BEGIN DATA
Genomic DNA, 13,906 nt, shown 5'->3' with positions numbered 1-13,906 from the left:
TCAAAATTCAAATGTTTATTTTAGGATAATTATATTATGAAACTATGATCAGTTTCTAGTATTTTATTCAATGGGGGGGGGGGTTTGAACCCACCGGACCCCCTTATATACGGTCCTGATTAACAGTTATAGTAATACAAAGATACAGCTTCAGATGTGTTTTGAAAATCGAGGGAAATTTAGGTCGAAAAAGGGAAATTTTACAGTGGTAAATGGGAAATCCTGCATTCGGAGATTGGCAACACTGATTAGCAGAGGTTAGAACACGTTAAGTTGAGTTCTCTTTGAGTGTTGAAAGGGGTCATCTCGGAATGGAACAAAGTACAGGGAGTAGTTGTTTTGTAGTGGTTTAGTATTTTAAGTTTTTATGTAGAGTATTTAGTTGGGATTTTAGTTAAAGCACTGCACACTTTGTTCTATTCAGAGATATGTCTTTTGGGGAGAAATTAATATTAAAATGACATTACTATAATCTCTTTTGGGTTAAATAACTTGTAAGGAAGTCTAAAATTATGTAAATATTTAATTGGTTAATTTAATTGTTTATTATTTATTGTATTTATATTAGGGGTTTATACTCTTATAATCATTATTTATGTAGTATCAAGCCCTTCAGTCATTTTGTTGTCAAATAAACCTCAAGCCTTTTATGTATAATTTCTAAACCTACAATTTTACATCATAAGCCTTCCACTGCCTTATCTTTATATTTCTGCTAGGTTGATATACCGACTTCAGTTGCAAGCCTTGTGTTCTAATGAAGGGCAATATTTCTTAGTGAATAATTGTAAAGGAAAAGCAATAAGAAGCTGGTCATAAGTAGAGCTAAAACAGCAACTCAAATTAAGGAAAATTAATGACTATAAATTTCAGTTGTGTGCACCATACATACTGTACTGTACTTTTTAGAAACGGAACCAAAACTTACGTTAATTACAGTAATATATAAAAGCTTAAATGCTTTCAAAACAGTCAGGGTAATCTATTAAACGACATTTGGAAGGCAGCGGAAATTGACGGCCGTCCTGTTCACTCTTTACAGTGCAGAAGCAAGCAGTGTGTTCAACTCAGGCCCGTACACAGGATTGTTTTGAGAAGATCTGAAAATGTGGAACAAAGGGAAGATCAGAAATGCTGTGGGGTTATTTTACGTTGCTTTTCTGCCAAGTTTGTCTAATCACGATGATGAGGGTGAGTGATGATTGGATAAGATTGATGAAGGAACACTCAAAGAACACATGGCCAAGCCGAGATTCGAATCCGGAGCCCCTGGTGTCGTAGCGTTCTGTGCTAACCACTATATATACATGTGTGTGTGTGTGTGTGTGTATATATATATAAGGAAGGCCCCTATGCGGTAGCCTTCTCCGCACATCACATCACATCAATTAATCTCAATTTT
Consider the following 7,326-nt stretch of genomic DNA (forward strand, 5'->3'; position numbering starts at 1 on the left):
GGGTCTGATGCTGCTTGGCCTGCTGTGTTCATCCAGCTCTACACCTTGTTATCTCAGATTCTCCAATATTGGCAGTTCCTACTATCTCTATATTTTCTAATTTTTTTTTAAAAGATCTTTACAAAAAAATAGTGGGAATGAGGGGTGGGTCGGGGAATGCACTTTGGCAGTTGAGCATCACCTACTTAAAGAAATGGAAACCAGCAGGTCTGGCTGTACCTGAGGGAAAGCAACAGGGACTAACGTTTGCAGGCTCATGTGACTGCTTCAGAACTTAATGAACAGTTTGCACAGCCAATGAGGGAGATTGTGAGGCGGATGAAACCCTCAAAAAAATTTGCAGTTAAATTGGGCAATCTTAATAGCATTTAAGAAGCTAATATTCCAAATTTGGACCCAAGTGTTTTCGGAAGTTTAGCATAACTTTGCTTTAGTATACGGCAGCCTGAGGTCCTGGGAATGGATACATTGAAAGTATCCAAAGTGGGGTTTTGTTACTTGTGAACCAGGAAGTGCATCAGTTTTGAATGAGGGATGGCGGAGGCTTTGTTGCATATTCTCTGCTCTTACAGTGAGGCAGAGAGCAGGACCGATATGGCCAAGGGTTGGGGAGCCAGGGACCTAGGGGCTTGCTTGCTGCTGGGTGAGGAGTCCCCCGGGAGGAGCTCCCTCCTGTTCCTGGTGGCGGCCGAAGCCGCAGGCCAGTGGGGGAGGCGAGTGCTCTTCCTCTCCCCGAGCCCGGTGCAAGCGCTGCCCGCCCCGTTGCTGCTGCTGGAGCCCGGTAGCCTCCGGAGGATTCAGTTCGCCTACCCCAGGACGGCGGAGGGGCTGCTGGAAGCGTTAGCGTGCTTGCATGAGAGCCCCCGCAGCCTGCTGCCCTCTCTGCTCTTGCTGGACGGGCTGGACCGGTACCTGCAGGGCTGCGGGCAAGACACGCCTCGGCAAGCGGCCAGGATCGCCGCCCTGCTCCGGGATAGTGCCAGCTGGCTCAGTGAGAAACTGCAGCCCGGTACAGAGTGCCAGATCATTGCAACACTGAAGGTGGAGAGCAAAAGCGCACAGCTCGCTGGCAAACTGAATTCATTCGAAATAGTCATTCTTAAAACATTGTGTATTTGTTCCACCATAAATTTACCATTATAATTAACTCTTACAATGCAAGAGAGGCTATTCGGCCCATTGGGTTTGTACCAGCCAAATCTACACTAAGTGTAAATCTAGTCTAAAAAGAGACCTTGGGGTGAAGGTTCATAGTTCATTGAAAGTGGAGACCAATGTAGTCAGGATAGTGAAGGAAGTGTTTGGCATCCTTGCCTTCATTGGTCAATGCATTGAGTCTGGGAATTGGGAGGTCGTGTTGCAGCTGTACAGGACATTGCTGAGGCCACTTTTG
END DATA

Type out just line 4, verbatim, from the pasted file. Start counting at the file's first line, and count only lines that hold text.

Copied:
GGGTCTGATGCTGCTTGGCCTGCTGTGTTCATCCAGCTCTACACCTTGTTATCTCAGATTCTCCAATATTGGCAGTTCCTACTATCTCTATATTTTCTAATTTTTTTTTAAAAGATCTTTACAAAAAAATAGTGGGAATGAGGGGTGGGTCGGGGAATGCACTTTGGCAGTTGAGCATCACCTACTTAAAGAAATGGAAACCAGCAGGTCTGGCTGTACCTGAGGGAAAGCAACAGGGACTAACGTTTGCAGGCTCATGTGACTGCTTCAGAACTTAATGAACAGTTTGCACAGCCAATGAGGGAGATTGTGAGGCGGATGAAACCCTCAAAAAAATTTGCAGTTAAATTGGGCAATCTTAATAGCATTTAAGAAGCTAATATTCCAAATTTGGACCCAAGTGTTTTCGGAAGTTTAGCATAACTTTGCTTTAGTATACGGCAGCCTGAGGTCCTGGGAATGGATACATTGAAAGTATCCAAAGTGGGGTTTTGTTACTTGTGAACCAGGAAGTGCATCAGTTTTGAATGAGGGATGGCGGAGGCTTTGTTGCATATTCTCTGCTCTTACAGTGAGGCAGAGAGCAGGACCGATATGGCCAAGGGTTGGGGAGCCAGGGACCTAGGGGCTTGCTTGCTGCTGGGTGAGGAGTCCCCCGGGAGGAGCTCCCTCCTGTTCCTGGTGGCGGCCGAAGCCGCAGGCCAGTGGGGGAGGCGAGTGCTCTTCCTCTCCCCGAGCCCGGTGCAAGCGCTGCCCGCCCCGTTGCTGCTGCTGGAGCCCGGTAGCCTCCGGAGGATTCAGTTCGCCTACCCCAGGACGGCGGAGGGGCTGCTGGAAGCGTTAGCGTGCTTGCATGAGAGCCCCCGCAGCCTGCTGCCCTCTCTGCTCTTGCTGGACGGGCTGGACCGGTACCTGCAGGGCTGCGGGCAAGACACGCCTCGGCAAGCGGCCAGGATCGCCGCCCTGCTCCGGGATAGTGCCAGCTGGCTCAGTGAGAAACTGCAGCCCGGTACAGAGTGCCAGATCATTGCAACACTGAAGGTGGAGAGCAAAAGCGCACAGCTCGCTGGCAAACTGAATTCATTCGAAATAGTCATTCTTAAAACATTGTGTATTTGTTCCACCATAAATTTACCATTATAATTAACTCTTACAATGCAAGAGAGGCTATTCGGCCCATTGGGTTTGTACCAGCCAAATCTACACTAAGTGTAAATCTAGTCTAAAAAGAGACCTTGGGGTGAAGGTTCATAGTTCATTGAAAGTGGAGACCAATGTAGTCAGGATAGTGAAGGAAGTGTTTGGCATCCTTGCCTTCATTGGTCAATGCATTGAGTCTGGGAATTGGGAGGTCGTGTTGCAGCTGTACAGGACATTGCTGAGGCCACTTTTG